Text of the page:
Firefighters Get No Help From Mother Nature, Red Flag Warning Issued For Sharps Fire Region

Aug 2, 2018

Crews continue to battle the Sharps Fire near Bellevue in the Wood River Valley. The blaze has expanded to around 85 square miles.
Credit Great Basin National Incident Management Team 1

Firefighters continue making gains on the Sharps Fire burning in the Wood River Valley. However, the hundreds of people on the fire lines aren’t getting any breaks from the weather. The National Weather Service issued a red flag warning for the region.

Weather officials declare a red flag warning when there’s a chance of thunderstorms that could ignite dry fuels, or when the humidity is at or below 15 percent and could impact dry fuels. The link between the two criteria: those dry fuels.

For the area around the Wood River Valley where the Sharps Fire is burning, officials issued the warning due to the low relative humidity.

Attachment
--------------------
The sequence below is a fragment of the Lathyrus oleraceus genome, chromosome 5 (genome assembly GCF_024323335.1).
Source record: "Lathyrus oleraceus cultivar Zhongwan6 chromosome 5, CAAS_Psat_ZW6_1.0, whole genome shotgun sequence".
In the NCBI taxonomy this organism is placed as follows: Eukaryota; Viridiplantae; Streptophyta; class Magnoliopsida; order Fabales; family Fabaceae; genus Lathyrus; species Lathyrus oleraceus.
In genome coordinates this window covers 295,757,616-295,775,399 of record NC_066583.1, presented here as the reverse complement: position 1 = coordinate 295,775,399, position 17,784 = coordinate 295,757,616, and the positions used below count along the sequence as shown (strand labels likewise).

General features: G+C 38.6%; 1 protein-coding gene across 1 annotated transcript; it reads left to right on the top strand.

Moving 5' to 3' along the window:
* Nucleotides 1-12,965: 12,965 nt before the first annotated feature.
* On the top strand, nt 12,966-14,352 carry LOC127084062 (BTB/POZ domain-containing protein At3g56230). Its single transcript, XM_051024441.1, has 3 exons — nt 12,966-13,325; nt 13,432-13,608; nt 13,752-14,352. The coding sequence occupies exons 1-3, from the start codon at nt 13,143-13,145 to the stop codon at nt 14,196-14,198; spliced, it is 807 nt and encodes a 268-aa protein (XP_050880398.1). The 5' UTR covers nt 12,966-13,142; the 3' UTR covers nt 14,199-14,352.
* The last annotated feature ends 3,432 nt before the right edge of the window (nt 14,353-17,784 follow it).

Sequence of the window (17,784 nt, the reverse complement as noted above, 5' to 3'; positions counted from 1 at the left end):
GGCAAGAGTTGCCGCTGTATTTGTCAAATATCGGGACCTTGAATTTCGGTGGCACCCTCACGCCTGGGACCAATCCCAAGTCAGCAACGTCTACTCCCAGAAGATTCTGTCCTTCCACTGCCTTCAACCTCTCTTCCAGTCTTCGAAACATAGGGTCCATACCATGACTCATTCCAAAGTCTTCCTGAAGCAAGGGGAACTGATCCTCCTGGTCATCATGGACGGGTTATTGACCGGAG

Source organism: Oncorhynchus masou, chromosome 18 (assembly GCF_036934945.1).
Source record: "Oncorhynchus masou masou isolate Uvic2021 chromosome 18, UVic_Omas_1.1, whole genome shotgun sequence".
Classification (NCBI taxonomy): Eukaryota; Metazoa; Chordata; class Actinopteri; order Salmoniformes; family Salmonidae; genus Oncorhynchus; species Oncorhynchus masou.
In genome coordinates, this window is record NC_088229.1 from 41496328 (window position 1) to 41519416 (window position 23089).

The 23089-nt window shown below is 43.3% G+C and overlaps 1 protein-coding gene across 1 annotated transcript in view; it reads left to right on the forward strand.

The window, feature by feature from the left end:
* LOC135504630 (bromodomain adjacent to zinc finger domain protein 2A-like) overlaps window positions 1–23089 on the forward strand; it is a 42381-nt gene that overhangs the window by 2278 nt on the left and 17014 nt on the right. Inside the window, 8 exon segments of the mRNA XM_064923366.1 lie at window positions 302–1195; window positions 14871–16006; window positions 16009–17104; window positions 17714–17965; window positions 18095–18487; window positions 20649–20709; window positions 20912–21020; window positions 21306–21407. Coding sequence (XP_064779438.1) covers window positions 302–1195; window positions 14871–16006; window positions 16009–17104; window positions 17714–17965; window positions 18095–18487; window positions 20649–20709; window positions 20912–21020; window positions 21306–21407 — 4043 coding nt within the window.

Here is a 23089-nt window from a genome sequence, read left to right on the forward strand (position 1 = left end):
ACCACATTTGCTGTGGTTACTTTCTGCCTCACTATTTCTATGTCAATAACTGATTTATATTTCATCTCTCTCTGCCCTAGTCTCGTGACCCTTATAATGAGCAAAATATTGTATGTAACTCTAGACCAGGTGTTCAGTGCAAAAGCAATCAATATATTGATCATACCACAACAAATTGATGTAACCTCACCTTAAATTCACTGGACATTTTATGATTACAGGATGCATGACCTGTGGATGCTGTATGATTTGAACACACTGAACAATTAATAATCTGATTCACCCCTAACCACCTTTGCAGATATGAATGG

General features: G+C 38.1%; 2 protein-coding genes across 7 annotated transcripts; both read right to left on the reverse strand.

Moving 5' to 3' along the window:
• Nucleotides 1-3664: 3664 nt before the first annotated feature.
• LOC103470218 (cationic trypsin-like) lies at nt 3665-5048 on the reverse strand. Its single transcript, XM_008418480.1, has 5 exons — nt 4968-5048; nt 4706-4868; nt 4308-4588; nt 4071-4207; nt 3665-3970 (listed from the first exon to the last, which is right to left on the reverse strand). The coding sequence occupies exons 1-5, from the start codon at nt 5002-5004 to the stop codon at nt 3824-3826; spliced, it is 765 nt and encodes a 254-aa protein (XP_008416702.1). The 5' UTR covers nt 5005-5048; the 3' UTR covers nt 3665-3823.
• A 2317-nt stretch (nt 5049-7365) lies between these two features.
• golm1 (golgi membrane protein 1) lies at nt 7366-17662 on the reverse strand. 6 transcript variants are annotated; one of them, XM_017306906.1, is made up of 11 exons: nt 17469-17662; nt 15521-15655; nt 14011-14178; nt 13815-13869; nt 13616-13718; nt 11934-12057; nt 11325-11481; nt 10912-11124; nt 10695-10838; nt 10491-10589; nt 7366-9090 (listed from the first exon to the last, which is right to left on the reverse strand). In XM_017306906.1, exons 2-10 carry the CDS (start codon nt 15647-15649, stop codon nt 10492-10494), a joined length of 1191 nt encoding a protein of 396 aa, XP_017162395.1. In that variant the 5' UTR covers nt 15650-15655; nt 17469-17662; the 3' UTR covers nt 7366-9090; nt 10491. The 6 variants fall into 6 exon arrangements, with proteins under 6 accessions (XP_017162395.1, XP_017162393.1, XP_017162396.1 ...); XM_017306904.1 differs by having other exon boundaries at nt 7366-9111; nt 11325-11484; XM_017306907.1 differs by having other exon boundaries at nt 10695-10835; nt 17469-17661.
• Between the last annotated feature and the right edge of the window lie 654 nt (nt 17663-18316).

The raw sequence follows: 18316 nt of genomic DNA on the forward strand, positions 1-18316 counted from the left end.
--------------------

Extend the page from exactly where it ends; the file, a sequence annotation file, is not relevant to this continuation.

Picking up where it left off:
“It’s been shown the drier the air is, the drier your fuels are going to be,” says meteorologist Kevin Smith. “And then when the winds kick up, any fires that do start, the higher winds are going to help those fires spread fire.”

Smith works for the Pocatello office of the National Weather Service. He says humidity in the area of the Sharps Fire will hover around that critical 15 percent threshold into the weekend. Additionally, gusting winds in the region could be around 30 mph over the next few days.

According to Smith, fire officials take action when forecasters issue a red flag warning.

“They’re going to make decisions based on that information in terms of allocating resources to different parts of the region, staffing levels and having crews on standby and whatnot,” says Smith.

The Sharps fire started July 29 and is human caused. 

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